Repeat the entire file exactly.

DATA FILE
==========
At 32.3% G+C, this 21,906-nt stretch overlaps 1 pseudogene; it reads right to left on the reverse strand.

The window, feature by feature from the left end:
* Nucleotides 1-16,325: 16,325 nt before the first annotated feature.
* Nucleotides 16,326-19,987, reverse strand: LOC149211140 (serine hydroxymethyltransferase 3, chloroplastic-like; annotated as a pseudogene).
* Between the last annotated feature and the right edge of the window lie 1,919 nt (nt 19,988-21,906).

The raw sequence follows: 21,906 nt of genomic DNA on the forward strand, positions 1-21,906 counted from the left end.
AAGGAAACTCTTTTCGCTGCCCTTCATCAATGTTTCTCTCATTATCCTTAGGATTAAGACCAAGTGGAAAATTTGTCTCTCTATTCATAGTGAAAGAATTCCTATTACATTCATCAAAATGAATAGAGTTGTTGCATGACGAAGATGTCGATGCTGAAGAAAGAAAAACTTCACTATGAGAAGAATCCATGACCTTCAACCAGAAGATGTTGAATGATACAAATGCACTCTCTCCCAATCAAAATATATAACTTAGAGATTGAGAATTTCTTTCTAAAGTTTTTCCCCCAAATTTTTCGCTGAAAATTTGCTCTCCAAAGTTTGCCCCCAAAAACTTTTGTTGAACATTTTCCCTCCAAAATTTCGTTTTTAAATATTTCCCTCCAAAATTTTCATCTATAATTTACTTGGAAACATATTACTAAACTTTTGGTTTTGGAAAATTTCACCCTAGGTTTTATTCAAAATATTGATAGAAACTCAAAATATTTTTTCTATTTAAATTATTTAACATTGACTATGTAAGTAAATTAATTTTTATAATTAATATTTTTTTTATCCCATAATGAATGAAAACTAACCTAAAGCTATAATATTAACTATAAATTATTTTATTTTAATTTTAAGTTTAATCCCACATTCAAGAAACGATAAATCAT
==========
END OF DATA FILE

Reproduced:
At 32.3% G+C, this 21,906-nt stretch overlaps 1 pseudogene; it reads right to left on the reverse strand.

The window, feature by feature from the left end:
* Nucleotides 1-16,325: 16,325 nt before the first annotated feature.
* Nucleotides 16,326-19,987, reverse strand: LOC149211140 (serine hydroxymethyltransferase 3, chloroplastic-like; annotated as a pseudogene).
* Between the last annotated feature and the right edge of the window lie 1,919 nt (nt 19,988-21,906).

The raw sequence follows: 21,906 nt of genomic DNA on the forward strand, positions 1-21,906 counted from the left end.
AAGGAAACTCTTTTCGCTGCCCTTCATCAATGTTTCTCTCATTATCCTTAGGATTAAGACCAAGTGGAAAATTTGTCTCTCTATTCATAGTGAAAGAATTCCTATTACATTCATCAAAATGAATAGAGTTGTTGCATGACGAAGATGTCGATGCTGAAGAAAGAAAAACTTCACTATGAGAAGAATCCATGACCTTCAACCAGAAGATGTTGAATGATACAAATGCACTCTCTCCCAATCAAAATATATAACTTAGAGATTGAGAATTTCTTTCTAAAGTTTTTCCCCCAAATTTTTCGCTGAAAATTTGCTCTCCAAAGTTTGCCCCCAAAAACTTTTGTTGAACATTTTCCCTCCAAAATTTCGTTTTTAAATATTTCCCTCCAAAATTTTCATCTATAATTTACTTGGAAACATATTACTAAACTTTTGGTTTTGGAAAATTTCACCCTAGGTTTTATTCAAAATATTGATAGAAACTCAAAATATTTTTTCTATTTAAATTATTTAACATTGACTATGTAAGTAAATTAATTTTTATAATTAATATTTTTTTTATCCCATAATGAATGAAAACTAACCTAAAGCTATAATATTAACTATAAATTATTTTATTTTAATTTTAAGTTTAATCCCACATTCAAGAAACGATAAATCAT